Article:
He even wants to control his death.

That last stab at control is central to the play's action, in fact it could be characterized as being the play's action. The foreground of the set is a table around which the four cast members are reading the text of the play as at a public reading; the play they are reading is, however, apparently written by Disney himself, so he is simultaneously the author of the play and the subject of it - and he seems also to be the auteur/editor of what one might call the play-without-the-play, that is, of the performance of the four cast members reading the play; we know this because he is continuously making cuts to that performance, which are met by instant advancing of the scene, frequently in mid-line, even when he is talking himself.

WALT

cut to

There's this Guy in Irvine

cut to

He freezes the bodies

He freezes, well, just the head and

No, it's not gross, it's beautiful,

it's beautiful, it's

cut to

Not that I'm dying anytime soon

cut to

Not that I'm dying anytime

cut to

Not that

cut to

No, just

cut to

the future

Anyone who finds this "cutting" annoying or tedious is likely to have a hard time with the play, particularly given that, as shown below, there are similar effects in the dialogue. While I found it excessive, it must be said that there is a crude kind of poetry to it. And I would add that it is poetry with a point: it reflects what the stream of thought in such a person might well be like - unwilling to stay put to watch any detail fully fleshed, impatiently jumping to the next detail in search of an ever elusive bigger picture.

It becomes apparent that Walt's effort to write about his demise, to force it into the role of conversational subject rather than himself becoming that death's object and thereby losing the ability to write about it, is part of his struggle, and part of the reason he keeps reaching for the clicker with all those "cuts tos" in a futile effort to rejigger things in a way that will avert the conclusion. His motto is "Unless you're one of the most important people who ever lived, what's the point?" But there remains no point if you have no consciousness left to enjoy your importance. Hence the sight near the end of doomed Walt struggling to slow down and stretch out indefinitely the experience of his own final moments.

The hall-of-mirrors effect of a play within a play within a play in which one character is struggling and failing to break out of the hallway is meta-theatrical with a vengeance, very much the kind of thing audiences look to Single Carrot to handle. And the troupe surely rises to the peculiar occasion. Paul Diem looks a bit and presents a bit like the avuncular Walt Disney children of my generation saw on Sunday nights. He and Suaidi as Roy manage amazingly well with the difficult split-second dialogue, which often looks like this:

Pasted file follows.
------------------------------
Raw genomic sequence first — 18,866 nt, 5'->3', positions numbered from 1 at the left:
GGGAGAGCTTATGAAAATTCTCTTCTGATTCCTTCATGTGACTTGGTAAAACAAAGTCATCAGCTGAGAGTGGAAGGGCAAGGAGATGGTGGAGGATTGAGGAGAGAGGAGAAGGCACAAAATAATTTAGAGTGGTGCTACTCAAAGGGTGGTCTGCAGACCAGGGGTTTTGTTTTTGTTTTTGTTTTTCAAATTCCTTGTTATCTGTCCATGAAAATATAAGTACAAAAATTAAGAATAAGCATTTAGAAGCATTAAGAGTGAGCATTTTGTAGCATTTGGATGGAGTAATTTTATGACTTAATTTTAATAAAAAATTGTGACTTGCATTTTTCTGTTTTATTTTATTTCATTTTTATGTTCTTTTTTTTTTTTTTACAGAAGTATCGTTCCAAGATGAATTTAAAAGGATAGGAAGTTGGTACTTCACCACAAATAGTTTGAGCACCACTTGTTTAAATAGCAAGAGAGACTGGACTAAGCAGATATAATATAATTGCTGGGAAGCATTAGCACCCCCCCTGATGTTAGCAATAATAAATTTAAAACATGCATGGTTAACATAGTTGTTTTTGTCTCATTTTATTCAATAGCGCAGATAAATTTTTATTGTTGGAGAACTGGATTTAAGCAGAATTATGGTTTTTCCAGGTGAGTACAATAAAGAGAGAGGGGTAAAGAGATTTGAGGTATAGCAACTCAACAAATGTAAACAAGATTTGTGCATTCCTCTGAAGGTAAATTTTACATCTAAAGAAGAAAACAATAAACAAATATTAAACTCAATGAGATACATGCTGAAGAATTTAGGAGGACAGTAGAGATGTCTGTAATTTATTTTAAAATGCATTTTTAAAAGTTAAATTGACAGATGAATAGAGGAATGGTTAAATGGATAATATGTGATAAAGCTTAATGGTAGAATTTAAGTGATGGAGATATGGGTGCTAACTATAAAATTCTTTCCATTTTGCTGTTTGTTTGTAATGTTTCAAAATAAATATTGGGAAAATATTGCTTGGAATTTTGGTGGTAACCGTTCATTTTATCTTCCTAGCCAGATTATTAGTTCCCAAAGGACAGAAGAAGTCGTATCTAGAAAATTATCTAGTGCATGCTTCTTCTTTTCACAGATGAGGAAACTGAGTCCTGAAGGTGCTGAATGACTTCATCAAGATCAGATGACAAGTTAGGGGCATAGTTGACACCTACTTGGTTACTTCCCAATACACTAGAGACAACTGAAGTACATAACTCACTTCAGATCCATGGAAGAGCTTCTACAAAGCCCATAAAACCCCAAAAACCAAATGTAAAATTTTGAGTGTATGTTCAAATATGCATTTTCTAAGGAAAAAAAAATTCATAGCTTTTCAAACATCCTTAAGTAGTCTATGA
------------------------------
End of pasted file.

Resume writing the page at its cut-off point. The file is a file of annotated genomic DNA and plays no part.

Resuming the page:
WALT.

visiting relatives

ROY.

nice, it must

WALT.

not really

ROY.

kinda lonely

WALT.

no

ROY

just

WALT.

cut to

And they all say,

well he just does cartoons

ROY.

they?

WALT.

say

ROY.

about

WALT.

me

ROY.

okay

This takes an ear and great discipline to pull off. Stanton and Poch also shine in smaller roles with similar challenges. And coaching such dialogue must have been equally taxing for co-directors Genevieve de Mahy and Matthew Shea, especially since, with a stripped-down script that calls for little in the way of blocking, scenery, costumes, or any of the normal paraphernalia of stage production, the words are mostly what you get.

Whether this is your evening of theater or not will therefore depend not upon the quality of the performance, which is impressive, but upon the play itself. If the presentation of a generic bully confronting the void while expressing himself in jerky and poetic fragments is your cup of tea, this will be the play for you. And I do not write this dismissively. Even with my reservations, it was for me.

A Public Reading of an Unproduced Screenplay About The Death of Walt Disney, by Lucas Hnath, directed by Genevieve de Mahy and Matthew Shea, at Single Carrot Theatre, 2600 N. Howard Street, Baltimore, MD 21218, through February 25. Tickets $10 - $29, at 443-844-9253, boxoffice@singlecarrot.com. Adult language, smoking, alcohol consumption.


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From This Author Jack L. B. Gohn